New PCMR food and beverage director celebrating | ParkRecord.com

New PCMR food and beverage director celebrating

SKYLER BELL, Of the Record staff

When Christopher Rybak was a boy both his parents worked. They would leave him at his grandmother’s house during the day. In that house, his inner chef emerged.

Rybak began as food and beverage director at Park City Mountain Resort in September.

"My grandmother watched me while my mom and dad both worked and as a kid I started cooking in the kitchen and had a knack and a love for it," Rybak said. "We’re in this country of fast food and things, but my family was very good about sitting down together for a meal once a week. It was instilled in me that it was important."

From those lessons learned while he was young, Rybak discovered food was more than just food to him it’s an entire experience, and more.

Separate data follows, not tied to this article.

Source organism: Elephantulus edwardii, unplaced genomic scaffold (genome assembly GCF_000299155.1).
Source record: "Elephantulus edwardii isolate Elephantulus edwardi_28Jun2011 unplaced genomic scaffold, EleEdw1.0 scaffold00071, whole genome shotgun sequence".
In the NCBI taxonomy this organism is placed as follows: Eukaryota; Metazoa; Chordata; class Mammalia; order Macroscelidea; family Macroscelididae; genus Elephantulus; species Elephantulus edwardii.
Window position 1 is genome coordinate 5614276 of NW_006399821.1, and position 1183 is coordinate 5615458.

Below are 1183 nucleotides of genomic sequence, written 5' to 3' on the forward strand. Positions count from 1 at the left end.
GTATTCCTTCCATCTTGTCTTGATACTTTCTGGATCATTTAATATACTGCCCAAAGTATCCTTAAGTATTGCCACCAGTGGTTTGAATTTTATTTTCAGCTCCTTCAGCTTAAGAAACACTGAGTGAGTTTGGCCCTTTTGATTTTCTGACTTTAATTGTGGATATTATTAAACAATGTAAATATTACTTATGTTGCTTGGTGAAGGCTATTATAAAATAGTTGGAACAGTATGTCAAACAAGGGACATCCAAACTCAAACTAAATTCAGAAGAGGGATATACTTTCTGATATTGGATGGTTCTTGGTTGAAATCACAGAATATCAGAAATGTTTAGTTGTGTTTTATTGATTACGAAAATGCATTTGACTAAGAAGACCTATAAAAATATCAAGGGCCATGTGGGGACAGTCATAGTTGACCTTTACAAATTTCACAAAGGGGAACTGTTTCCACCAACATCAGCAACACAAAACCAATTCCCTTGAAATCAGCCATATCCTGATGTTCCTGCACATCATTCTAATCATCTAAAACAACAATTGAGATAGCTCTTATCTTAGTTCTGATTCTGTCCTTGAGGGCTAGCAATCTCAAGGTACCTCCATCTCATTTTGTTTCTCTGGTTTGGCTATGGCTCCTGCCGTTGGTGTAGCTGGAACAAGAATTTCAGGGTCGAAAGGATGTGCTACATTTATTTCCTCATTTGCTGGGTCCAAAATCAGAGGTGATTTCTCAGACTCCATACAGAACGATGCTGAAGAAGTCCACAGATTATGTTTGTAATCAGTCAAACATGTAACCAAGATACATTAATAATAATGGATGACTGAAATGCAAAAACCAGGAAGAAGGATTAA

"Food is celebration," he said. "You have to eat to maintain life, but we’re lucky here in this country to be able to sit down and celebrate and I think that’s what a lot of our guests want to do. I really get a lot of pleasure out of it."

Rybak went to culinary school in Ohio and earned his certification as an executive chef before working for 21 years at Keystone resort in Colorado.

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"I am a certified executive chef by trade," he said. "Through the American Culinary Federation you do a hands-on cooking test and a written test with additional and background educational classes and certain criteria you have to meet a long the way."

At Keystone, he said he was in charge of "a gamut of things from all the food and beverage on the mountain as well as a four-diamond restaurant and a family restaurant, a fondue restaurant and others."

Wanting a change of scenery, he came to Park City to run all of PCMR’s on-mountain dining, which includes Legacy Lodge, Summit House, Snow Hut, Legends Bar and Grill and Kristi’s Coffee House.